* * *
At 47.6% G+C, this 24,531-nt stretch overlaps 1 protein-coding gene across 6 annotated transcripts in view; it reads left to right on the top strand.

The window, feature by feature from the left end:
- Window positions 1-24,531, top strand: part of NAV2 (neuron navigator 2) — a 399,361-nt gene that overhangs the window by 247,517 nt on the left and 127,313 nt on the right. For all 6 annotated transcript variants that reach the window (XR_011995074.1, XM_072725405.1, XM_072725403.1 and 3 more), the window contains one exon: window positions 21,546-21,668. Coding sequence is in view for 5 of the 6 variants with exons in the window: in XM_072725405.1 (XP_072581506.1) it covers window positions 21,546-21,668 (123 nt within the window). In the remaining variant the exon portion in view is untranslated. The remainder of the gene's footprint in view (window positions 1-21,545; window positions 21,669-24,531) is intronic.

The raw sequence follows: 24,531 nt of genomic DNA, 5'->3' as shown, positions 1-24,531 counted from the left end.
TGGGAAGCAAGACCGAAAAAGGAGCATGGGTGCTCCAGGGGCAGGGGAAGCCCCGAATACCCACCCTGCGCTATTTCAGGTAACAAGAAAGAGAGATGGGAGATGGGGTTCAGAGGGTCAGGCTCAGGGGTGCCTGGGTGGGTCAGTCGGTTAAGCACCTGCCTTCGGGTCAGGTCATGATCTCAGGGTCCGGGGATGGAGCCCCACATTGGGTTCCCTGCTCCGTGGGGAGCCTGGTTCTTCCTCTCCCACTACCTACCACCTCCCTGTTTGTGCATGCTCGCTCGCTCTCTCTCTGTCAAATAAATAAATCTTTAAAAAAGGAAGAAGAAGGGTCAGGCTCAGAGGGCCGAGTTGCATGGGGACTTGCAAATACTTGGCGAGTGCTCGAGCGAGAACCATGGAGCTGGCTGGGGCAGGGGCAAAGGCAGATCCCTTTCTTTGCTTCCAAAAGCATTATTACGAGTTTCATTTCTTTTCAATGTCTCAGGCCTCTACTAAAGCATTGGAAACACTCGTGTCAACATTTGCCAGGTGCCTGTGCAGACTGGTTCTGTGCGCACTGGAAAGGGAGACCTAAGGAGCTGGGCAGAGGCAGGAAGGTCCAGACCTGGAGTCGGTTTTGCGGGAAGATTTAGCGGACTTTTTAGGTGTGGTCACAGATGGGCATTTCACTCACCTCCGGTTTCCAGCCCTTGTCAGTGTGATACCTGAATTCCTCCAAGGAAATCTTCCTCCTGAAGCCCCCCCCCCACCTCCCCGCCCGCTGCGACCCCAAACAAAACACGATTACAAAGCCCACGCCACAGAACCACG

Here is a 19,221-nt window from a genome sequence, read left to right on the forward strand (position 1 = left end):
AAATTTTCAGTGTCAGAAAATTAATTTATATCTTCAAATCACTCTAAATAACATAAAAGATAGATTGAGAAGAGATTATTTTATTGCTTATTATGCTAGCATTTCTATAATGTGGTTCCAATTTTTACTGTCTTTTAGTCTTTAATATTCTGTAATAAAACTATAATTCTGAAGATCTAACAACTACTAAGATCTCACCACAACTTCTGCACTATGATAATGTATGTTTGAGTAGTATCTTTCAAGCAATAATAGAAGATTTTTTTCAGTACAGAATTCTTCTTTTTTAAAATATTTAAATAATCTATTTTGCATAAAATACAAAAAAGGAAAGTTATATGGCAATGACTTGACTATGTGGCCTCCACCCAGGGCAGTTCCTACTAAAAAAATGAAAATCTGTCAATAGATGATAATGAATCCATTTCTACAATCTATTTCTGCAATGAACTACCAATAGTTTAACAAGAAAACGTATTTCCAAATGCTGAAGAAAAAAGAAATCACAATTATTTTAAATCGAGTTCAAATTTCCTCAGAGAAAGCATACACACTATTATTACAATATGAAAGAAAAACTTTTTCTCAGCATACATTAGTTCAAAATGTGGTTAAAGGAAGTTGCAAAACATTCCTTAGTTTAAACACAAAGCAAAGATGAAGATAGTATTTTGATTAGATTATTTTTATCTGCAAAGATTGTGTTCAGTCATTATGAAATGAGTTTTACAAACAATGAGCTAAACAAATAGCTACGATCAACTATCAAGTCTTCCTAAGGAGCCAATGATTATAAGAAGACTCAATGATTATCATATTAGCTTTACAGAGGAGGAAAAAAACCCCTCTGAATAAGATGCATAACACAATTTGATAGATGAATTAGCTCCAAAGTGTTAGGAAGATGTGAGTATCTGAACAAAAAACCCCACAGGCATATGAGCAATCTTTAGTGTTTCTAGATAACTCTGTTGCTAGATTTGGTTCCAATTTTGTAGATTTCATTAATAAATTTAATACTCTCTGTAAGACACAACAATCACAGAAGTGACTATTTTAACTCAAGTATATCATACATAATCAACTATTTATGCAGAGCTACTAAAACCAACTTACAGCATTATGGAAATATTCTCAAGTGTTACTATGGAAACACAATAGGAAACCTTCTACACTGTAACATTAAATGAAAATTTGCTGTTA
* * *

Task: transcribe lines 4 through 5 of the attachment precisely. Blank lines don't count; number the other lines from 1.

The raw sequence follows: 24,531 nt of genomic DNA, 5'->3' as shown, positions 1-24,531 counted from the left end.
TGGGAAGCAAGACCGAAAAAGGAGCATGGGTGCTCCAGGGGCAGGGGAAGCCCCGAATACCCACCCTGCGCTATTTCAGGTAACAAGAAAGAGAGATGGGAGATGGGGTTCAGAGGGTCAGGCTCAGGGGTGCCTGGGTGGGTCAGTCGGTTAAGCACCTGCCTTCGGGTCAGGTCATGATCTCAGGGTCCGGGGATGGAGCCCCACATTGGGTTCCCTGCTCCGTGGGGAGCCTGGTTCTTCCTCTCCCACTACCTACCACCTCCCTGTTTGTGCATGCTCGCTCGCTCTCTCTCTGTCAAATAAATAAATCTTTAAAAAAGGAAGAAGAAGGGTCAGGCTCAGAGGGCCGAGTTGCATGGGGACTTGCAAATACTTGGCGAGTGCTCGAGCGAGAACCATGGAGCTGGCTGGGGCAGGGGCAAAGGCAGATCCCTTTCTTTGCTTCCAAAAGCATTATTACGAGTTTCATTTCTTTTCAATGTCTCAGGCCTCTACTAAAGCATTGGAAACACTCGTGTCAACATTTGCCAGGTGCCTGTGCAGACTGGTTCTGTGCGCACTGGAAAGGGAGACCTAAGGAGCTGGGCAGAGGCAGGAAGGTCCAGACCTGGAGTCGGTTTTGCGGGAAGATTTAGCGGACTTTTTAGGTGTGGTCACAGATGGGCATTTCACTCACCTCCGGTTTCCAGCCCTTGTCAGTGTGATACCTGAATTCCTCCAAGGAAATCTTCCTCCTGAAGCCCCCCCCCCACCTCCCCGCCCGCTGCGACCCCAAACAAAACACGATTACAAAGCCCACGCCACAGAACCACG